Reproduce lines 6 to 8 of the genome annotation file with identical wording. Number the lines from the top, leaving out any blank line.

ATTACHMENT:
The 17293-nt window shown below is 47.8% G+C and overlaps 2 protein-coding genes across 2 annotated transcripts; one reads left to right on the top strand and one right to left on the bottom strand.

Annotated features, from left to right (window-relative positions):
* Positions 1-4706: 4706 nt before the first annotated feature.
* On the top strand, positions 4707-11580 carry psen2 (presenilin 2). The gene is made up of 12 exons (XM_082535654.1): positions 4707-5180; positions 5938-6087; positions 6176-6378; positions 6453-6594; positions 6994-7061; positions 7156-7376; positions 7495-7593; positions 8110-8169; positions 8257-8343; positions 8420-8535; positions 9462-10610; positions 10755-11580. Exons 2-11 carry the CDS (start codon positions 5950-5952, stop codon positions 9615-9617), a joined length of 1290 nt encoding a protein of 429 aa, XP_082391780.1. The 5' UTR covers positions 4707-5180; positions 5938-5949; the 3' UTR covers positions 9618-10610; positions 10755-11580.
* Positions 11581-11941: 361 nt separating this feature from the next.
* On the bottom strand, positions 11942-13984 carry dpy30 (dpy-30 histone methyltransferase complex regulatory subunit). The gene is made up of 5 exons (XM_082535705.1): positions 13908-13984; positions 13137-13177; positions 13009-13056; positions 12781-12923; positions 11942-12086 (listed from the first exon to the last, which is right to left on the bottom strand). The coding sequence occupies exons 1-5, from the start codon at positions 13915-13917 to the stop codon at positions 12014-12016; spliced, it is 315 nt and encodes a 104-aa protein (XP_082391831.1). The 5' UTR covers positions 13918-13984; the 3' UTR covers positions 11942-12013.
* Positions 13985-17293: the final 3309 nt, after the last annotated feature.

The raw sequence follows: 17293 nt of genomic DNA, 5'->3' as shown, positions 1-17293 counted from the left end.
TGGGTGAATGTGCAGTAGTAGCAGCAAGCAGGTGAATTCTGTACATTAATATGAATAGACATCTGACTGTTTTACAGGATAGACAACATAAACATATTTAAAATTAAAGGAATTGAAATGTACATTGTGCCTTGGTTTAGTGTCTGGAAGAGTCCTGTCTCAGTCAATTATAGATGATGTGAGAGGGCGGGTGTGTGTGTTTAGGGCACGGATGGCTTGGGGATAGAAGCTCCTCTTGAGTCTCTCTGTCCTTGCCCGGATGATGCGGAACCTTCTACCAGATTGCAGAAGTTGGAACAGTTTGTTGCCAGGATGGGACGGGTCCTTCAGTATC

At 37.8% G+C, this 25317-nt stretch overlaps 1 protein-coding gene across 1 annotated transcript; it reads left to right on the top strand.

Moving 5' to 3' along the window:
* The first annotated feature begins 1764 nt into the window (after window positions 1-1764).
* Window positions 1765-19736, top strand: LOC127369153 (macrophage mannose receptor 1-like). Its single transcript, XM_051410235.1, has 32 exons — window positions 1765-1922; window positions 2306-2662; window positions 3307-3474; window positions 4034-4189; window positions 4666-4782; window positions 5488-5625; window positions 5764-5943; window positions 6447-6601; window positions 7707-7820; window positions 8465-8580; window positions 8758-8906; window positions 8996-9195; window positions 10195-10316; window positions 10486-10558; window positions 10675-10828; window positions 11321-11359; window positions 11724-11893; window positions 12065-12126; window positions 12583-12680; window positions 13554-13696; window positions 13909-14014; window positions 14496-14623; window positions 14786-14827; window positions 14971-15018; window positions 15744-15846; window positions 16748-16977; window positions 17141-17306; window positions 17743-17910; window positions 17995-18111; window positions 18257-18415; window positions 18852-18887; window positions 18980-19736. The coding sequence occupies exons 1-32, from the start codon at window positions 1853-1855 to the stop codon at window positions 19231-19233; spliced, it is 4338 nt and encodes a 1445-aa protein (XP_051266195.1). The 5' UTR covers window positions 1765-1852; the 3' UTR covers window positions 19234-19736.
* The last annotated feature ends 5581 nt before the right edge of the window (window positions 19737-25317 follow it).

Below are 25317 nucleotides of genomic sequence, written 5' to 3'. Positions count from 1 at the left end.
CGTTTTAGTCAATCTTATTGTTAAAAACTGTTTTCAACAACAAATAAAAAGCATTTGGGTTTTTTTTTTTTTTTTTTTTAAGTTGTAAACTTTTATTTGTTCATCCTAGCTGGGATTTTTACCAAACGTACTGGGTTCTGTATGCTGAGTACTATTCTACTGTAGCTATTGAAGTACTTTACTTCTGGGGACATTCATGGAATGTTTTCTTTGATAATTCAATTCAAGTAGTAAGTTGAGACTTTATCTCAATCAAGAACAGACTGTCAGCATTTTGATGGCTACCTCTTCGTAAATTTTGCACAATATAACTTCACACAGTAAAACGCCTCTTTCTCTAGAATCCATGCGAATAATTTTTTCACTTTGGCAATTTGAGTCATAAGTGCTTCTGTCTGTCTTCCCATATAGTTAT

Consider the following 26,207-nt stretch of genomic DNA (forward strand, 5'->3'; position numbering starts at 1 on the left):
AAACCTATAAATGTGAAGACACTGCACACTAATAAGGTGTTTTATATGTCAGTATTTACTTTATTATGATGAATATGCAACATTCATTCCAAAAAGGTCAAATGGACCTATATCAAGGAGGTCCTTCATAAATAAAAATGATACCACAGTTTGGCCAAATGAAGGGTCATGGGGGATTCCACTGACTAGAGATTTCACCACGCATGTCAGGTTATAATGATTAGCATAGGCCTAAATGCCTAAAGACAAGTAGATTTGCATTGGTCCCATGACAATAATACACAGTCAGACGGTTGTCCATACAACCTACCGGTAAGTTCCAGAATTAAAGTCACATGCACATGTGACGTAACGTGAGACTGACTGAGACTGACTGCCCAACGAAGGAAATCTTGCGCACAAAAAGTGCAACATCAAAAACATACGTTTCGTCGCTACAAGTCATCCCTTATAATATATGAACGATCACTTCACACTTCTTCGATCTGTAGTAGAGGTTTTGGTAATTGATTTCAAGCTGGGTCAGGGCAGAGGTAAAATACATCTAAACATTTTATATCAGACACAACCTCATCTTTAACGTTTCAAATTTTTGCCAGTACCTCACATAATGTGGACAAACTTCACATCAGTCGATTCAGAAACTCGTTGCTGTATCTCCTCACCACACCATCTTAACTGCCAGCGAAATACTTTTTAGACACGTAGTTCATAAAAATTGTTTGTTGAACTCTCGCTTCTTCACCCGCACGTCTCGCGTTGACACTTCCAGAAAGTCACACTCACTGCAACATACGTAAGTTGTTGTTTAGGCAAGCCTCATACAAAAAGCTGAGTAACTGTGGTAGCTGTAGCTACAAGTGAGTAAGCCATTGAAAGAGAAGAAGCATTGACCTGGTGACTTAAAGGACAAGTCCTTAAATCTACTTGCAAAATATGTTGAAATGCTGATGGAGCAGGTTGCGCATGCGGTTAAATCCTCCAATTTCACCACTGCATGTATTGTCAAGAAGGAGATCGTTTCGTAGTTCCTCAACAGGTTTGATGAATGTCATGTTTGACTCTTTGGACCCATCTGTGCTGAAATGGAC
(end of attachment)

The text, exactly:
* On the bottom strand, positions 11942-13984 carry dpy30 (dpy-30 histone methyltransferase complex regulatory subunit). The gene is made up of 5 exons (XM_082535705.1): positions 13908-13984; positions 13137-13177; positions 13009-13056; positions 12781-12923; positions 11942-12086 (listed from the first exon to the last, which is right to left on the bottom strand). The coding sequence occupies exons 1-5, from the start codon at positions 13915-13917 to the stop codon at positions 12014-12016; spliced, it is 315 nt and encodes a 104-aa protein (XP_082391831.1). The 5' UTR covers positions 13918-13984; the 3' UTR covers positions 11942-12013.
* Positions 13985-17293: the final 3309 nt, after the last annotated feature.

The raw sequence follows: 17293 nt of genomic DNA, 5'->3' as shown, positions 1-17293 counted from the left end.